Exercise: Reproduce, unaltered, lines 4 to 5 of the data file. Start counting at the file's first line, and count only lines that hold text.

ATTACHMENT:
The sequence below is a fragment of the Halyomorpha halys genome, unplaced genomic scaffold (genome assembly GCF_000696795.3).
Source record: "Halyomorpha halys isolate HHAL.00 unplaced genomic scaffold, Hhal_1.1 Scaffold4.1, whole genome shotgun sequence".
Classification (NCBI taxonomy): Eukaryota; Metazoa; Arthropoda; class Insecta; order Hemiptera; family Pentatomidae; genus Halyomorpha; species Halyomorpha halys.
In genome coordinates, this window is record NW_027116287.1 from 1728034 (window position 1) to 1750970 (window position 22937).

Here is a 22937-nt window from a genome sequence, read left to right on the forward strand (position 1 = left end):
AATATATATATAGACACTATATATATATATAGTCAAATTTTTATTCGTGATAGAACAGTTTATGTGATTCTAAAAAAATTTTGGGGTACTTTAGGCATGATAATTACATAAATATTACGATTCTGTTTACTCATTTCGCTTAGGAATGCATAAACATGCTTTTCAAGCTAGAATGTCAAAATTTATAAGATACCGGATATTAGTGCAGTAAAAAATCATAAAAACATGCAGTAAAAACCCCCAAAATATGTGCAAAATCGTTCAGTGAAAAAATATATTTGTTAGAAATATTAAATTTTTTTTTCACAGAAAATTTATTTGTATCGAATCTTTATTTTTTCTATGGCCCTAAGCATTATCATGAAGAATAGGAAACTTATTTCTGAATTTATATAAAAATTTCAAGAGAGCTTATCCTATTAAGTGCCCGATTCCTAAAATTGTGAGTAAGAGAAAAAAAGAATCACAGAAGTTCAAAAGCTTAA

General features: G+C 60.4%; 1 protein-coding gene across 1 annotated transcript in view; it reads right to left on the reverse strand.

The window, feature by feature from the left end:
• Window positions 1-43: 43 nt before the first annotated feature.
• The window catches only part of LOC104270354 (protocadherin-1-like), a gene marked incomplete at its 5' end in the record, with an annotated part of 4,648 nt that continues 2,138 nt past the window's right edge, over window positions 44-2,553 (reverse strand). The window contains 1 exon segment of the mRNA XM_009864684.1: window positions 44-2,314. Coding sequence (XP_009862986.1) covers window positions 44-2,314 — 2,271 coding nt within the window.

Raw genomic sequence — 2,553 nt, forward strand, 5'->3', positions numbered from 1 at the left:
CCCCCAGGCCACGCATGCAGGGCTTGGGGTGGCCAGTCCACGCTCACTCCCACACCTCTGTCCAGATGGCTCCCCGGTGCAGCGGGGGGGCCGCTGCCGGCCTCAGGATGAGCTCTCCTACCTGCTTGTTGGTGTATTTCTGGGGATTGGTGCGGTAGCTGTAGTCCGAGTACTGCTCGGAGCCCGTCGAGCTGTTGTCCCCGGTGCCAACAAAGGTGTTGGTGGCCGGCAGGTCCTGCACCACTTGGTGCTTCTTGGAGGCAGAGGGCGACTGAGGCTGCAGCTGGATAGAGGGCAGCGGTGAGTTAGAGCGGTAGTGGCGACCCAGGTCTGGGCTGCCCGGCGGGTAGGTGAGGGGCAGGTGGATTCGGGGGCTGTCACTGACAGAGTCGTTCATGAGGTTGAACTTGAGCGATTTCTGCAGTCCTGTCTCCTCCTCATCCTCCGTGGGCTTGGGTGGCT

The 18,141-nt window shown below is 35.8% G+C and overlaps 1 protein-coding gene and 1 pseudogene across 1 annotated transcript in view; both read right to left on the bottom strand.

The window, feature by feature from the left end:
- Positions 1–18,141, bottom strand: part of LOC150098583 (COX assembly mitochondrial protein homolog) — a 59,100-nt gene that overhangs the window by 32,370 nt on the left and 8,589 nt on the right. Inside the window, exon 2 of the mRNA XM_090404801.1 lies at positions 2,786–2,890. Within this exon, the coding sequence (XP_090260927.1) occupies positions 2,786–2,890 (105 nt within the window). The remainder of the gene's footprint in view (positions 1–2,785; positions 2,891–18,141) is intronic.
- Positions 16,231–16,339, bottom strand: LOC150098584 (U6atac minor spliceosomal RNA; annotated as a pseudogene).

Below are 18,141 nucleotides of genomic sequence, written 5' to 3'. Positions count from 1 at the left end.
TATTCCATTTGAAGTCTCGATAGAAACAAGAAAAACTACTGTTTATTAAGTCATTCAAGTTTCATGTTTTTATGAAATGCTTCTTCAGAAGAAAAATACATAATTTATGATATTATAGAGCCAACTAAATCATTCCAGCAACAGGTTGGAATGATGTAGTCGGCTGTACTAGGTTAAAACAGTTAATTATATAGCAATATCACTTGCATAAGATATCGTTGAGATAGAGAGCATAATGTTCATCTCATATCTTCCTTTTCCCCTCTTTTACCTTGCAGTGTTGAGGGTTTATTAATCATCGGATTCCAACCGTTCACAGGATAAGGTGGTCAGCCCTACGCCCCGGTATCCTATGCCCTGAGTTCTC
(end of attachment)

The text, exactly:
In genome coordinates, this window is record NW_027116287.1 from 1728034 (window position 1) to 1750970 (window position 22937).

Here is a 22937-nt window from a genome sequence, read left to right on the forward strand (position 1 = left end):